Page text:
The other night I noticed that my wife had a magazine open to an article about what young adults need to know about finances. If my oldest manages to actually apply the brain power God gave him, he will graduate high school next year and be thrust into the adult world. Thus, the article.

This got me thinking about how I learned about finances. I can think of five formative elements off the top of my head.

#1 is the example of my parents. I grew up in a home where my parents were careful about financial matters. They were careful about what they acquired and they always paid every bill on time or early. They were meticulous about how they wrote checks and they always balanced their checkbook.

#2 is the newspaper route I had from age 11 until I was almost 17. Back in those days I had to spend several evenings each month collecting the monthly subscription fee from customers. I learned a lot about people’s attitudes about money. Even as a 12-year-old kid, it was obvious which kinds of attitudes I liked — which ones denoted success and which ones signified the opposite.

#3 is having a checking account since age 12. I got the checking account so that I could receipt money from news subscribers and pay the news company for publications and supplies. But having a checking account forced me to learn how to manage it. As I learned, I sometimes caused my parents frustration, but the result was worth it.

#4 is managing my finances on a very tight budget while serving a mission for my church. This was mostly funded by my parents. Back then they sent me a check each month. I exchanged it for Norwegian Crowns at the bank. Then I had to pay for rent, utilities, transportation, food, and anything else I needed until the next check arrived.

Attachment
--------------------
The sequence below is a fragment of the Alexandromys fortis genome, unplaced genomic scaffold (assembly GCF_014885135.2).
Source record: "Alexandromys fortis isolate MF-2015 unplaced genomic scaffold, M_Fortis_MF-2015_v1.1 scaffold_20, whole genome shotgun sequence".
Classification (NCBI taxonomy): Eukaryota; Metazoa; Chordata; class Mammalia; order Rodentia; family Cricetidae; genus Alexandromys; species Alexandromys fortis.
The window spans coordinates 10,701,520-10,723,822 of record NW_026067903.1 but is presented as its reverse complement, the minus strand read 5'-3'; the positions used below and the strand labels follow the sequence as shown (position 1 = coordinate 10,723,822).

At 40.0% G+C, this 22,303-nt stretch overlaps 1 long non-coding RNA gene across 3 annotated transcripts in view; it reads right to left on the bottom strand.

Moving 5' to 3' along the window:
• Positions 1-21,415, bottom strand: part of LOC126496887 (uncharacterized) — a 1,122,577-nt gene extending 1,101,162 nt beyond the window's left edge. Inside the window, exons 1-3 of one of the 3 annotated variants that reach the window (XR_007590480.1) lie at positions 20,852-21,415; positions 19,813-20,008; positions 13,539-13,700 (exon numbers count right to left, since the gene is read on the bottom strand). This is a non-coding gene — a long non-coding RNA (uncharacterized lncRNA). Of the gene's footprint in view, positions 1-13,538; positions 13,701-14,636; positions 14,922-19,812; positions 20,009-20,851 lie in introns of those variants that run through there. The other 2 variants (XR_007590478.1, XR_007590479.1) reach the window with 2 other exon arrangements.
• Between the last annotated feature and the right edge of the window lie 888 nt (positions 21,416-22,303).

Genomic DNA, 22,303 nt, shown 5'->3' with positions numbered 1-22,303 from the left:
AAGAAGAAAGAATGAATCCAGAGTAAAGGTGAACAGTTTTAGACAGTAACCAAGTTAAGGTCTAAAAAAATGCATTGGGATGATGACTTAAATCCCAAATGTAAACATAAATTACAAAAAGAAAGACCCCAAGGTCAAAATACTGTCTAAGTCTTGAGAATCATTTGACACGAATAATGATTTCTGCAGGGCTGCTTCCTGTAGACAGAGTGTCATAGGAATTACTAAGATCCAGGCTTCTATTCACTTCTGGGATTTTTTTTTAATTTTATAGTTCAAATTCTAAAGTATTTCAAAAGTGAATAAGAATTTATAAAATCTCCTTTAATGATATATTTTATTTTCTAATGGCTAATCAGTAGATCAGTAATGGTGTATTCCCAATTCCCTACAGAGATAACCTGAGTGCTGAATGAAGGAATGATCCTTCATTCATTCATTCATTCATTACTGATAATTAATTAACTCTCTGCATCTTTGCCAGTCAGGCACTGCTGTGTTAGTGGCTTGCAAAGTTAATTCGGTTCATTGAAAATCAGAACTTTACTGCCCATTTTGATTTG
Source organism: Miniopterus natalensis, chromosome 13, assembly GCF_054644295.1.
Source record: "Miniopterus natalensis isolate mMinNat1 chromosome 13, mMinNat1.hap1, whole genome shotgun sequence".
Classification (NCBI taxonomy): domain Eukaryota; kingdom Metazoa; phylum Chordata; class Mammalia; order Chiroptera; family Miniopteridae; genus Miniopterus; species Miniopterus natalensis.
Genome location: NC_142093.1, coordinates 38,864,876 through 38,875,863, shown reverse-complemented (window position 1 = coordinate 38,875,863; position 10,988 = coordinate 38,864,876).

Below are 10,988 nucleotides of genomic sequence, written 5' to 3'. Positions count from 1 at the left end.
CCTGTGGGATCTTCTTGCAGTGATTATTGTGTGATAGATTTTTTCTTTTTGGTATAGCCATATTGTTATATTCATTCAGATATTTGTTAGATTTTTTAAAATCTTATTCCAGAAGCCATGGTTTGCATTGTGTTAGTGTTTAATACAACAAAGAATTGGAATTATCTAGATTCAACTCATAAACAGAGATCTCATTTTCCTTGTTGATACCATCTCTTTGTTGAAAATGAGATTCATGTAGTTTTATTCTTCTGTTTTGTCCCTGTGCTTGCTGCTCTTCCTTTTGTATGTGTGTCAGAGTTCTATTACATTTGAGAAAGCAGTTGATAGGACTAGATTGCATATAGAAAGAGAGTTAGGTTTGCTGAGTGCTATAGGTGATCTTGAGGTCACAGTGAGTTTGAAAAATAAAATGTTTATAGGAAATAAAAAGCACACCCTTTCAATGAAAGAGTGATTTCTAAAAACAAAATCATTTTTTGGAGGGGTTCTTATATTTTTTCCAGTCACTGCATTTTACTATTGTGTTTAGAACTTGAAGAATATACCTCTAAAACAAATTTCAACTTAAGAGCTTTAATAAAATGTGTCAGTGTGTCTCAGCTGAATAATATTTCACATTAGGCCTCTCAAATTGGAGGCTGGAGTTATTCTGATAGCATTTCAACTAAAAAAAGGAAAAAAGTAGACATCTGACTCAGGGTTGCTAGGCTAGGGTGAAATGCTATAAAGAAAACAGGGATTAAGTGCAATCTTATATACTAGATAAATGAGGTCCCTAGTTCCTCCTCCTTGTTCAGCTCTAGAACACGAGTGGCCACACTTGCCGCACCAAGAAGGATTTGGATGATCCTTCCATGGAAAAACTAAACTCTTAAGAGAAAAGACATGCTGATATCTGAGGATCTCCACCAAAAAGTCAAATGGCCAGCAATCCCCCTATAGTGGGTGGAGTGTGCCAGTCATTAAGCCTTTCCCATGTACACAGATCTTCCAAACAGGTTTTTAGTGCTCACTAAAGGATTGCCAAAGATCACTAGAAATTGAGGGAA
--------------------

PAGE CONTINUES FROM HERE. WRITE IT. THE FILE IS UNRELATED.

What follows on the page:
#5 is the 2½ years that I worked for a bank. I learned a lot as a teller. But I learned a heck of a lot more as an installment loan collector. There’s nothing that builds respect for proper financial management quite like having to repossess collateral from people and take people to court. You see the consequences of poor choices up close and personal. It stiffens one’s resolve.

I didn’t work the credit card collections, but I worked with the people that did so. I saw the horrendous results of people’s poor management of what are essentially easy immediate loans. Consequently, we never use a credit card for anything for which we couldn’t immediately pay cash instead. When we swipe a card, that money is put aside. We consider it gone. When the monthly bill comes, there is never any problem paying the entire amount.

Working jobs, buying cars, making payments, getting married, buying a house, and all of the rest of it has definitely played into my financial education. But the foundation for all of this was chiefly laid through the five experiences listed above. I hope for similar experiences for each of my children.
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